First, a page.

A hearing aid that guides blind walk safely
A tech start-up, floated by a former Wipro geek, has innovated a smart hearing aid with sensors to make the visually challenged (blind) walk safely by avoiding objects on way.
Bengaluru: A tech start-up, floated by a former Wipro geek, has innovated a smart hearing aid with sensors to make the visually challenged (blind) walk safely by avoiding objects on way.
"The hearing aid (echolocation) helps the visually impaired to walk around by sensing objects that may block their way from a safe distance through sound," said Innovation Hub Technologies Ltd. co-founder V.P. Deshmukh.
The mobile sized device, christened Ausion and weighing less than 100 grams, alerts the user to objects in the vicinity through a pair of ear buds.
Though the blind are said to be blessed with extra sensory perception to familiarize themselves with surroundings, hearing aids help them through sound waves or echoes from objects in the vicinity.
"Our device can alert its users on the distance and direction in which an object is located through different musical notes such as sa-re-ga-ma-pa-da-ni-sa or other singing notes," a technology magazine quoted Deshmukh saying.
As messages on objects around are coded in musical notes, the company will train users on how to use it for navigating from one to another location.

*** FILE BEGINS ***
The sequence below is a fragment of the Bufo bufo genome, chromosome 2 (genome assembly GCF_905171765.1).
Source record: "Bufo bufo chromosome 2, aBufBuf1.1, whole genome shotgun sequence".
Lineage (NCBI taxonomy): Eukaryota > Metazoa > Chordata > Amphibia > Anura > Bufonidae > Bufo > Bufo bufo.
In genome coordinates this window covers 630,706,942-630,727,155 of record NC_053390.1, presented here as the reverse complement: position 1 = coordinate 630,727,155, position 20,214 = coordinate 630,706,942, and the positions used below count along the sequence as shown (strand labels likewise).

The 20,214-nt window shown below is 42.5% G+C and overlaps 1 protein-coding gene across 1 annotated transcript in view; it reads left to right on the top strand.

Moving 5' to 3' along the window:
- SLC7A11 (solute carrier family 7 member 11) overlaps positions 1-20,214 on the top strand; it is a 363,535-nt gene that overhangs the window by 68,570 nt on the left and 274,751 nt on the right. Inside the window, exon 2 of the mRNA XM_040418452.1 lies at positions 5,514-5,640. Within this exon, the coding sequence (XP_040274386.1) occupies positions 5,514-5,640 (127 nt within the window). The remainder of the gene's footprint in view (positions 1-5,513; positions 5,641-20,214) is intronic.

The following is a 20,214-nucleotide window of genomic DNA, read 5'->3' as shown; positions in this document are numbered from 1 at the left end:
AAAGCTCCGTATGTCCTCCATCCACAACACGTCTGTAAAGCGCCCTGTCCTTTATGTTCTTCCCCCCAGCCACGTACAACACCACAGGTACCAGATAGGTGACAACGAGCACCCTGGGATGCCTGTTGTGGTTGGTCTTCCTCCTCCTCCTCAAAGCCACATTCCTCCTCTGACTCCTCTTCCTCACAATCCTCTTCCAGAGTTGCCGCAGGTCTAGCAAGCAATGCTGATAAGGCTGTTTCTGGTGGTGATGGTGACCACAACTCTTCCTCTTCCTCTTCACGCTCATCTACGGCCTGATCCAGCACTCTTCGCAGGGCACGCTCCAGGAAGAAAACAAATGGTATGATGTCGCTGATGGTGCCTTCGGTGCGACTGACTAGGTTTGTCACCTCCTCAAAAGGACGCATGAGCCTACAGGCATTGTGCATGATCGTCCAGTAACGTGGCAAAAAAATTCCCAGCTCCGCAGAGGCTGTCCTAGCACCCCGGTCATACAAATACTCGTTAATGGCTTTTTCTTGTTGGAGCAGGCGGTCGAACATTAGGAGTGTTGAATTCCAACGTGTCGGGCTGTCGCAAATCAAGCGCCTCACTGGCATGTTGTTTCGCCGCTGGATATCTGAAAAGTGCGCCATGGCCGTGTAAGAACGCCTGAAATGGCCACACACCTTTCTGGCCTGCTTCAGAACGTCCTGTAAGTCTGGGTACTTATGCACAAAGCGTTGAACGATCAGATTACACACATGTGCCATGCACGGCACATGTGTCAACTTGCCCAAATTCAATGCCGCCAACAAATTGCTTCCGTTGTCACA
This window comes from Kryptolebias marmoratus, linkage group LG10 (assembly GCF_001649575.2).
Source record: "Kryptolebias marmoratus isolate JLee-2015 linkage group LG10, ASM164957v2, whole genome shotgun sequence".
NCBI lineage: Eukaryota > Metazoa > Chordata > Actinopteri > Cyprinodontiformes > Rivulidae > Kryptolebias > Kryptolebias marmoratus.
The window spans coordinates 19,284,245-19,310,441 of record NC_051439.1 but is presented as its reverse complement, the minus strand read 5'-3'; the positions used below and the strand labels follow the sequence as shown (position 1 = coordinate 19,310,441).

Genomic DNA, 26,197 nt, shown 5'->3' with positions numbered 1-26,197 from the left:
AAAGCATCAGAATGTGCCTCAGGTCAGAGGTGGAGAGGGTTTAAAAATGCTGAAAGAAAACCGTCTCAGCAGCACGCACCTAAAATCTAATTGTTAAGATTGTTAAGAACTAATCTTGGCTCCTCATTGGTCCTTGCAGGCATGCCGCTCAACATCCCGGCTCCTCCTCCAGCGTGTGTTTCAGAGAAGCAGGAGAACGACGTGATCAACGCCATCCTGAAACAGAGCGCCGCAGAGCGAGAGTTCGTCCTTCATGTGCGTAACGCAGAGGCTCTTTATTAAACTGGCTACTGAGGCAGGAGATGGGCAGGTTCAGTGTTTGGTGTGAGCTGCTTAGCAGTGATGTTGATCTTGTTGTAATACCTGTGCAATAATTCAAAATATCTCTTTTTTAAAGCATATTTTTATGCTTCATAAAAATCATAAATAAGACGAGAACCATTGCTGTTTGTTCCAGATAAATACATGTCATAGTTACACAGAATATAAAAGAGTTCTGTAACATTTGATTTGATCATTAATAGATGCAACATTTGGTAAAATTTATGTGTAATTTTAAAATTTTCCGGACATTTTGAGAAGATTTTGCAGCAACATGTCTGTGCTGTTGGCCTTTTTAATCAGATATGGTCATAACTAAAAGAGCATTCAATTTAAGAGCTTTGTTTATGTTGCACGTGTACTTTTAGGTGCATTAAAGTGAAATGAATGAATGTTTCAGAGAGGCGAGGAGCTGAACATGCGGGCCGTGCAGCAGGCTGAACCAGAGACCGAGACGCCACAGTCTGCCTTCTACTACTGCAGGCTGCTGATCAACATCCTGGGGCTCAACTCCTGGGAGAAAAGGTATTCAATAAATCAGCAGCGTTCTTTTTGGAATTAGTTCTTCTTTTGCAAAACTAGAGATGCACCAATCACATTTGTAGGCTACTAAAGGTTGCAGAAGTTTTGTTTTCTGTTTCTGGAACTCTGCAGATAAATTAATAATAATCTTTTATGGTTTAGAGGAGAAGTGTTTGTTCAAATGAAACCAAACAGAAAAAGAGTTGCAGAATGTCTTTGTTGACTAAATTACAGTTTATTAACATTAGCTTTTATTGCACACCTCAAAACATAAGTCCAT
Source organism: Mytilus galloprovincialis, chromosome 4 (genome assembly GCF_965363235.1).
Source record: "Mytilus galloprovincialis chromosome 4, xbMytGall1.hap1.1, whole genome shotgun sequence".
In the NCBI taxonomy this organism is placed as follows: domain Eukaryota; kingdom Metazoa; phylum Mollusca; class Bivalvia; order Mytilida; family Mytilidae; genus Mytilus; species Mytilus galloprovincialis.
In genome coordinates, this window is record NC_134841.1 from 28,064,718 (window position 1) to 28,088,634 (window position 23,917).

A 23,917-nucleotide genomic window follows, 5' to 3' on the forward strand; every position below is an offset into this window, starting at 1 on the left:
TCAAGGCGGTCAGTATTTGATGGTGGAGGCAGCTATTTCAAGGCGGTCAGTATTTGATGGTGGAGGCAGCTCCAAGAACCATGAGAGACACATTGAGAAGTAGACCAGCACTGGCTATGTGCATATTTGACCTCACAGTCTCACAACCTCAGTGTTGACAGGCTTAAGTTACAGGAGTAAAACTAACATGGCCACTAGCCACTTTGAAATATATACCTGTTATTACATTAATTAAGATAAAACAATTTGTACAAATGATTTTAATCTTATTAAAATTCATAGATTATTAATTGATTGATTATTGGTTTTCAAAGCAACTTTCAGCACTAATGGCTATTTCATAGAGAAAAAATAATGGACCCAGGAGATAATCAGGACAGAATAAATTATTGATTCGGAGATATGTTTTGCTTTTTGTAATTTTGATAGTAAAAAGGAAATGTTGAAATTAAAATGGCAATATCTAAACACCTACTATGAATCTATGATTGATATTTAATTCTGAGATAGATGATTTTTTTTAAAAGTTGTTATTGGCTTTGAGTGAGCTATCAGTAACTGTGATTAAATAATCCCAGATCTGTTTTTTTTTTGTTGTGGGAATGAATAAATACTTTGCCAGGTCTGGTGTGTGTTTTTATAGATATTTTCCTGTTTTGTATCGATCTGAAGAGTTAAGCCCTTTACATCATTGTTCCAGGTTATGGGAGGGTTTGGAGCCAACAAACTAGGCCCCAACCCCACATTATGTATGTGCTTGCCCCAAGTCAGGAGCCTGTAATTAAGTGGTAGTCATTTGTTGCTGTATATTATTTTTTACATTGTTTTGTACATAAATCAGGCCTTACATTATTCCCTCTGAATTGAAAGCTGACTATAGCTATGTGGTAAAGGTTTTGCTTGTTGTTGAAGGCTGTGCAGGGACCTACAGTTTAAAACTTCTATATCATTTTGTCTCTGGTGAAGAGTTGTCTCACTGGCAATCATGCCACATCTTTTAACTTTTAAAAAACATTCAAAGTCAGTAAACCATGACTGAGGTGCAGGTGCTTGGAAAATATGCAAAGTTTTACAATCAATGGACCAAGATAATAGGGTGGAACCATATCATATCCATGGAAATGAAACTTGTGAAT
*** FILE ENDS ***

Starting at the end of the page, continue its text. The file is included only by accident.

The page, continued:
The device, fitted to a stick, has two sensors on front to point in the direction in which the user wants to walk. It has four switches, including two for volume control with an earphone jack, one for power and another for on-and-off.
"The tonal difference from objects will indicate if there is a pothole ahead on the road or in the vicinity," Deshmukh said.
The on/off switch can also be used to set the range up to 10 metres or 33 feet.
Start-up's other co-founder S.N. Padmanabhan also worked earlier with the global software major Wipro and leading IT consulting firm Mindtree before joining Deshmukh to set up the company.
Teachers and students from blind schools participated in trials for over a year to make a prototype for testing in real-time.
The hearing aid is priced at Rs.3,500 and will be distributed through social organizations and schools across the city before a formal launch in the market.
The National Association of Blind, based at Indore in Madhya Pradesh, helped the co-founders in developing and testing the hearing aid.
"We developed the device to help the blind, give them freedom in mobility without depending on others to walk safely from point A to point B," Deshmukh added.